A sample of my student loans, interest rate, and what I would have to pay 6 months after graduation, monthly.

My Conversation With an ION Specialist

I thought I'd share my exact conversation with an ION Specialist, as it provided hope, which is exactly what I needed. I needed a shred of hope to know I would be okay, eventually. Here is the conversation:

ION: My name is [ION Person]. How can I help you?

Me: I graduate in November this year with my Master's degree in Psychology. I just found out through Ion that I will be having to pay $620.00 per month at a 4.93 interest rate. I just got a job on Monday that pays $15.00 per hour, for 20 hours a week. I won't be able to afford that. I think I have six months to start paying. Also, I have two kids (ages 8 and 10), I do not receive child support, and I will be getting a divorce soon. So I want to make sure I plan well for the changes that are coming soon. And thank you. What are my options?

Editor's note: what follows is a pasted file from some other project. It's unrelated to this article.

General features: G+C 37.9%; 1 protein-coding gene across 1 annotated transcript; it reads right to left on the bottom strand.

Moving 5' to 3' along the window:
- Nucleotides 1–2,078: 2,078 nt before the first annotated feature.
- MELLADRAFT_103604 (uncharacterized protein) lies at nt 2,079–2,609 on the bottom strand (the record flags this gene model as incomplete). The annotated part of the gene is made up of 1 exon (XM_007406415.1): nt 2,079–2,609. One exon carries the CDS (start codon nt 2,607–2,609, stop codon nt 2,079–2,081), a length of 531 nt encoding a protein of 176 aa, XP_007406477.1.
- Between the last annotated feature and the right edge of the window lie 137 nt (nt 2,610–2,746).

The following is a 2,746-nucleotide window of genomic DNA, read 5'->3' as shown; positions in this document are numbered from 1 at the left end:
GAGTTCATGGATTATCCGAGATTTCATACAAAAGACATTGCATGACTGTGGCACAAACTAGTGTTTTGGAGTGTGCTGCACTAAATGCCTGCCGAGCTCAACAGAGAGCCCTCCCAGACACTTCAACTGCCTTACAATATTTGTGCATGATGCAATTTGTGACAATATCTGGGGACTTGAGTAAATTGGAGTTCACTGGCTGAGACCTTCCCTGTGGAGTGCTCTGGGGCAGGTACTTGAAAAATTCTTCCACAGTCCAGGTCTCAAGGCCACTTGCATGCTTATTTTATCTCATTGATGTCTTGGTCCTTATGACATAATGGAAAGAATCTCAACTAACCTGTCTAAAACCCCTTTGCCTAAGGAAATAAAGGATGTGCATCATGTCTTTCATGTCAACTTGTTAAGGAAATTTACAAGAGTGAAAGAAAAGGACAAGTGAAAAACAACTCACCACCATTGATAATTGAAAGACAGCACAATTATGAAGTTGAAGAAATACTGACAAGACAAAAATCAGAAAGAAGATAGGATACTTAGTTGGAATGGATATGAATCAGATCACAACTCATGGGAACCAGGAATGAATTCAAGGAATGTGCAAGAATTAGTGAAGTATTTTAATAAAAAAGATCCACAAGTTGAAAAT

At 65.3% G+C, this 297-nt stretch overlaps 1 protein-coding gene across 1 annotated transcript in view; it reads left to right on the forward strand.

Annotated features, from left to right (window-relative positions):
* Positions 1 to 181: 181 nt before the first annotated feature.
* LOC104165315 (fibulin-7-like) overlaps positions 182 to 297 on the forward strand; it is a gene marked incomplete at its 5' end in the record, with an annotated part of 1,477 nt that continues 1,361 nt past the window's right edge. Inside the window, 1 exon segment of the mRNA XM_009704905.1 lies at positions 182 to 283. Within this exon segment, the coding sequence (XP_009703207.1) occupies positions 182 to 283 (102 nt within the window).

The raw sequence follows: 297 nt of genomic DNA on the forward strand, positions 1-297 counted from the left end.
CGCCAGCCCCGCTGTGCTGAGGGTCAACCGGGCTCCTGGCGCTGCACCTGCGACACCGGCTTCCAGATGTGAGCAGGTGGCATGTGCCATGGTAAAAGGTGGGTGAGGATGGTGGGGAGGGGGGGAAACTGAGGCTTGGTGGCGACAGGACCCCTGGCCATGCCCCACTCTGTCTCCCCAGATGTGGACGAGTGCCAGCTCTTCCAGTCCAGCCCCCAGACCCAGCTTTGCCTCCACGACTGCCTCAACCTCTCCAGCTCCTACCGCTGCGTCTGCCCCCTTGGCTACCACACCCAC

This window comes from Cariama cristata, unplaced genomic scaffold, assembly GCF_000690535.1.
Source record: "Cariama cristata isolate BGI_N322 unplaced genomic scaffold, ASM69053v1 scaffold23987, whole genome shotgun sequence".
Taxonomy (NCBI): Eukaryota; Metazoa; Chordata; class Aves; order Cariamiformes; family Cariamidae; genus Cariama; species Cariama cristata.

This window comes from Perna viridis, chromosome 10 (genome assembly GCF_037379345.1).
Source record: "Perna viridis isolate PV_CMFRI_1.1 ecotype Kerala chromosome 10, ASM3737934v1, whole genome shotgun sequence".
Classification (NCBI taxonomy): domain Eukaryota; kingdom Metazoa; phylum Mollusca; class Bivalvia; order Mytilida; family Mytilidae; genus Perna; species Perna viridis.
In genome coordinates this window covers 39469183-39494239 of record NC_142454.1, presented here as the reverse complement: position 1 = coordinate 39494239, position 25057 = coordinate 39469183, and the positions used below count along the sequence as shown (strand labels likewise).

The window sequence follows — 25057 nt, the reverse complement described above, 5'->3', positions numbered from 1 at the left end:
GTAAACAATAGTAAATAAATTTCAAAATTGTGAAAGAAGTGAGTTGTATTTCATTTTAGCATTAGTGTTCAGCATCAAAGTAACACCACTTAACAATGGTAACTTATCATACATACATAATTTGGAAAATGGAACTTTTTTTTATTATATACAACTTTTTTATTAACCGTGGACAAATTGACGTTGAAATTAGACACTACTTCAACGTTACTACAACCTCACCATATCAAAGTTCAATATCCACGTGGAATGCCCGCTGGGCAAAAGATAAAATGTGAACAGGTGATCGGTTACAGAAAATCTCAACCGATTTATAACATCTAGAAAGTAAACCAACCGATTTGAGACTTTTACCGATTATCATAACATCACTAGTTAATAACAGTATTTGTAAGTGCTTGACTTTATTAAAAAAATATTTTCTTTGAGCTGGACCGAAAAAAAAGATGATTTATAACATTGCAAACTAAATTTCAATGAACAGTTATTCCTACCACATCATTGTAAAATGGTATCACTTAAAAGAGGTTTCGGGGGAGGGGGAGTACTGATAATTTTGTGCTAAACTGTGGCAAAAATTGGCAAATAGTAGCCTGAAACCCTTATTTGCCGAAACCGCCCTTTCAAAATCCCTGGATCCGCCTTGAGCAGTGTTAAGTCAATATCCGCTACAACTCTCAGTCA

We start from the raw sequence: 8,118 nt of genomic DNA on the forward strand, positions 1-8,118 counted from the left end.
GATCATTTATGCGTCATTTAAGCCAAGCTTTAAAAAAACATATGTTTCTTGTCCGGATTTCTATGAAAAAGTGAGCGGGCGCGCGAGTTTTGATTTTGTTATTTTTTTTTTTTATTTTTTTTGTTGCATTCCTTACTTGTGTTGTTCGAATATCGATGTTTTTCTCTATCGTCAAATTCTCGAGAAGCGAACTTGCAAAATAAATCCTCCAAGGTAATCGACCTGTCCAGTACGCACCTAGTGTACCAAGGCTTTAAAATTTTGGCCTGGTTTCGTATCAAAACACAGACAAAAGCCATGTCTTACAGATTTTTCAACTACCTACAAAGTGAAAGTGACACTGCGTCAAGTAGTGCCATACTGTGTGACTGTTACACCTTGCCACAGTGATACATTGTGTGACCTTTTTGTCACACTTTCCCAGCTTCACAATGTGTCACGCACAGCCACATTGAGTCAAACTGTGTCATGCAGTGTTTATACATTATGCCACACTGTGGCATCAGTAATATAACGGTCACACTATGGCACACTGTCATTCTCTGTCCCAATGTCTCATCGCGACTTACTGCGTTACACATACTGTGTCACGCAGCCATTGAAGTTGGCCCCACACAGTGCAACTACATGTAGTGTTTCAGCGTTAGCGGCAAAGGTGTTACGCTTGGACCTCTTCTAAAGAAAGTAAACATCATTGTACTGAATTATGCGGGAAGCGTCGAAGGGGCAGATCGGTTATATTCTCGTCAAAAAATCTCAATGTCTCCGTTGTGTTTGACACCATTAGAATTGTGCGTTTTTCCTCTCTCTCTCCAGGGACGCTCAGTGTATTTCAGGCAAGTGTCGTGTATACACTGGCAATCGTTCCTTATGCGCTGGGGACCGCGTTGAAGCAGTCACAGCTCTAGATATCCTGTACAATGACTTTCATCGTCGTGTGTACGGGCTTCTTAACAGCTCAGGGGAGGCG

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ION: After looking at your account, yes, if you have not utilized your six-month grace period, then you will have that additional time before you are required to make a payment. While in the grace status, interest for subsidized loans would not accrue, but unsubsidized loans accrue interest from the day it is disbursed. Depending on your situation six months from November, many students look into the income-driven repayment plan. This will base payments on family size and income. Some students qualify for payments as low as 50 dollars or less. The payment would be locked in for a whole year, and if you wish to continue with the plan, you must certify every 12 months. After being on this plan for 20–25 years, any remaining balance is forgiven.